Pretty Sick is pushing the boundaries of rock with its New York flair

New York City-raised Sabrina Fuentes always knew she’d get into music. As she puts it, she never really had a passion for anything else — she’d spend a lot of her time listening to the Smashing Pumpkins, Hole and Siouxsie and the Banshees.

At the age of 13, Fuentes decided to take her own stab at rock music, forming Pretty Sick with her friends as its lead singer and bassist. They played their first show opening for the experimental jazz group Onyx Collective, where they met drummer Austin Williamson, who would later join Fuentes as a member of her band. Today, Pretty Sick consists of Fuentes, Williamson, guitarist Wade Oates and bassist Orazio Argentero.

“I think everybody who plays in the band is an integral part of the music and has as much ownership over the work that we do as I do,” Fuentes said on “Making It,” a co-production between In The Know and Complex’s Pigeon & Planes. “Pretty Sick is more like a collective than like a set, rigid, like, band.”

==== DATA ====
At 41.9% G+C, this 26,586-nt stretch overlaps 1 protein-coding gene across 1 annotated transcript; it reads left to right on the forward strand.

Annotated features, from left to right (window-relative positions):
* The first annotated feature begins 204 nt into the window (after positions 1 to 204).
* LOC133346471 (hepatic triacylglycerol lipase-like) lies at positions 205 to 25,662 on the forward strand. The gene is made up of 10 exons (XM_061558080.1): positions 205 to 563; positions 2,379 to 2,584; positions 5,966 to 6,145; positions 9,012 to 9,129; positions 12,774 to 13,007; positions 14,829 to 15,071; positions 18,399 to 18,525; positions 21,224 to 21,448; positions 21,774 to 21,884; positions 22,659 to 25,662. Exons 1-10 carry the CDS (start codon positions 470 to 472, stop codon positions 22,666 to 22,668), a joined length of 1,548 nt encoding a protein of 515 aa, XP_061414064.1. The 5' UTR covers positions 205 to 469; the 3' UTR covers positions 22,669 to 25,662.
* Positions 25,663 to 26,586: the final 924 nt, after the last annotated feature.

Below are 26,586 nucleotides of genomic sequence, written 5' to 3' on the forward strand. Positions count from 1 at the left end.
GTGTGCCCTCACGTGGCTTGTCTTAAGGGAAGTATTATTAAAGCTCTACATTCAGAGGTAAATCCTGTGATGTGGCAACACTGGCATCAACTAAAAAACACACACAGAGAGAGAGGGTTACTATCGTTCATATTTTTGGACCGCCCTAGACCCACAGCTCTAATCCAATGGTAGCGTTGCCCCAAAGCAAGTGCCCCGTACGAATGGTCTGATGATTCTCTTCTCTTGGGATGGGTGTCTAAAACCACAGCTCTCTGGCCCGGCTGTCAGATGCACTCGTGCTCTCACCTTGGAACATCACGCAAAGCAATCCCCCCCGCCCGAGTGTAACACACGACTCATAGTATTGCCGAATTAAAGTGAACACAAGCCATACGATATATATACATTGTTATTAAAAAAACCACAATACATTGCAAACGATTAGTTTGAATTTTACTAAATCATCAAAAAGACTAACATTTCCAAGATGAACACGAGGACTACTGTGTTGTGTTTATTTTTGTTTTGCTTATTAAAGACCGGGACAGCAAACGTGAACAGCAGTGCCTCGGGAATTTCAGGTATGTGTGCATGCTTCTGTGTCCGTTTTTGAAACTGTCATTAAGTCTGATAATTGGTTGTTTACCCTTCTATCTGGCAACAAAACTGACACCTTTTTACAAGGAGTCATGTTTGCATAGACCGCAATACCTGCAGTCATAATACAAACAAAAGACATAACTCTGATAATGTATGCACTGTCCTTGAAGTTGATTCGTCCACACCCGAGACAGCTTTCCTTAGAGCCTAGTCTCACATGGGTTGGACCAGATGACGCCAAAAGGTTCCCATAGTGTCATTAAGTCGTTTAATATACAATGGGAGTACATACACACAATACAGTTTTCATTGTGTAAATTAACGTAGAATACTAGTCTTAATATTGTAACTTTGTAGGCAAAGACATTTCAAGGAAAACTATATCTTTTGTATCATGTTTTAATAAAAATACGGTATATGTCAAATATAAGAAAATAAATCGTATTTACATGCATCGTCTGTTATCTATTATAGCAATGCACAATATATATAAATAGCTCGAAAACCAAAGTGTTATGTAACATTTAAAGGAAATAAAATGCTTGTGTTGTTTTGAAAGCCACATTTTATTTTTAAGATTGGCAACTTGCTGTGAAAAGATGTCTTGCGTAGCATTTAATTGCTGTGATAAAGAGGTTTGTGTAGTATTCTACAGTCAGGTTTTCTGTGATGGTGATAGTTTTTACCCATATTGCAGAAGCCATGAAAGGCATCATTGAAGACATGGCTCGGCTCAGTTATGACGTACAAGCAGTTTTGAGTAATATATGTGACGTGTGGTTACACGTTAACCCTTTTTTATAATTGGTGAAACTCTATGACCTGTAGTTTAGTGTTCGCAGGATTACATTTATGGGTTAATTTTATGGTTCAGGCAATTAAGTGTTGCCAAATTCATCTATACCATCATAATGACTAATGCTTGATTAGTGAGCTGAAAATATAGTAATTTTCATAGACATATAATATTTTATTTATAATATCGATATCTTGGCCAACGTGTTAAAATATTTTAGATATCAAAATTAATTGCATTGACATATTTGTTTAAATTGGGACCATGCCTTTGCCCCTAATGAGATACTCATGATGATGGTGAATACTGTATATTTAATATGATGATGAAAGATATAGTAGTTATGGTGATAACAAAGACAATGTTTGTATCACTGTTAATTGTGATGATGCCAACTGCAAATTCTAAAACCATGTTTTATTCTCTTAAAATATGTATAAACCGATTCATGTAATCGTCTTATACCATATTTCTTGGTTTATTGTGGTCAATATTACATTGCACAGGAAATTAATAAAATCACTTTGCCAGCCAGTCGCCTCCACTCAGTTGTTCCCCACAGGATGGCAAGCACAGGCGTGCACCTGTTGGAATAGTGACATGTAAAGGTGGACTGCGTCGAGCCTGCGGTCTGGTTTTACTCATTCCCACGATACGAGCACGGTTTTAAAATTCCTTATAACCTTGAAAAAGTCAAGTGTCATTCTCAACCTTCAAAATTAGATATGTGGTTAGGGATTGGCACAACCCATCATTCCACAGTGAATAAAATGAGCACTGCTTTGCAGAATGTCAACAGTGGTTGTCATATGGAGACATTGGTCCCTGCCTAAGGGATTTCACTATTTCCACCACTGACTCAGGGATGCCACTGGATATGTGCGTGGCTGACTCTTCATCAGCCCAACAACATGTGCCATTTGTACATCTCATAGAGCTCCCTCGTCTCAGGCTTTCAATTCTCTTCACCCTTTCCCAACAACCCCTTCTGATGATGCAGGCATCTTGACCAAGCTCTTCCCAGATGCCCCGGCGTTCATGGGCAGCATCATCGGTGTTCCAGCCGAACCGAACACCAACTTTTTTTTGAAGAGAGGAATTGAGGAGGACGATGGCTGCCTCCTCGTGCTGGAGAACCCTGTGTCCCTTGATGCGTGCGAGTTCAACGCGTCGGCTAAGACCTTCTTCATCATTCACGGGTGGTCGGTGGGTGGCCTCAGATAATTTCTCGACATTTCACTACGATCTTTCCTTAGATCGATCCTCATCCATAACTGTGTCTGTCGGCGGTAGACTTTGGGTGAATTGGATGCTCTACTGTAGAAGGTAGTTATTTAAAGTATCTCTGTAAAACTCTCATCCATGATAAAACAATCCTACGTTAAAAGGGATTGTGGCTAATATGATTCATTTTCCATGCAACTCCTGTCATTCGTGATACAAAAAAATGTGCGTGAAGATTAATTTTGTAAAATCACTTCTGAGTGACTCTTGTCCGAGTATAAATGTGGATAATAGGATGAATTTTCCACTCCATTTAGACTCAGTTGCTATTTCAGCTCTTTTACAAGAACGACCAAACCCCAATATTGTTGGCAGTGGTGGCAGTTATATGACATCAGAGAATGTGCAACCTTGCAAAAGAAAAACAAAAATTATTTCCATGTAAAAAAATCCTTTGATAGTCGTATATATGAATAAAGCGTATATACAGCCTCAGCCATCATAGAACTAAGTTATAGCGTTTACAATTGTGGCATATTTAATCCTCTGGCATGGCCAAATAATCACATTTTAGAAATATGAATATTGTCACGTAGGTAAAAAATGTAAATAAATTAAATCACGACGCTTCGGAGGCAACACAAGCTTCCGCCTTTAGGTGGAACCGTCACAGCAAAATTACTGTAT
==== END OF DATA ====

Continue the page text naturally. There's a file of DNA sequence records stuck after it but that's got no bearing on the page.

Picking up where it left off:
The group’s music is reflective of the city Fuentes grew up in, she explained.

“New York has always been a city of forward-thinking people and forward-thinking artists,” she said. “And that was definitely a big part of me being able to find likeminded people.”

In the midst of the pandemic, the band caught the attention of U.K.-based indie label Dirty Hit, which has signed Pale Waves, No Rome, Oscar Lang, among other rising groups. In September, Pretty Sick released its first single “Allen” — a tribute of sorts to the Lower East Side neighborhood in Manhattan —  under the label. The song has so far received nearly 100,000 plays on Spotify alone.

“Out on Allen Street, it’s 7 in the morning,” Fuentes sings at the beginning of the track. “If I help him up, will he give me fair warning?”

Since then, the band has seen its fanbase steadily grow, but, for now, Fuentes said she is just enjoying the journey as a signed artist.

“After this year, who knows what’s going to happen in 10 years?” she said. “Maybe I’ll be getting, like, abducted by aliens or perishing in the rapture, or I’ll be, like, the biggest rockstar in the world.”

In The Know teamed up with Pigeons & Planes to highlight up-and-coming artists. “Making It” tells the stories of their journeys and documents how self-made stars rise to prominence in the digital era.

If you enjoyed this story, you might want to read about Melvoni, a Brooklyn rapper who is channeling his rough upbringing into music you’ll definitely want to hear.

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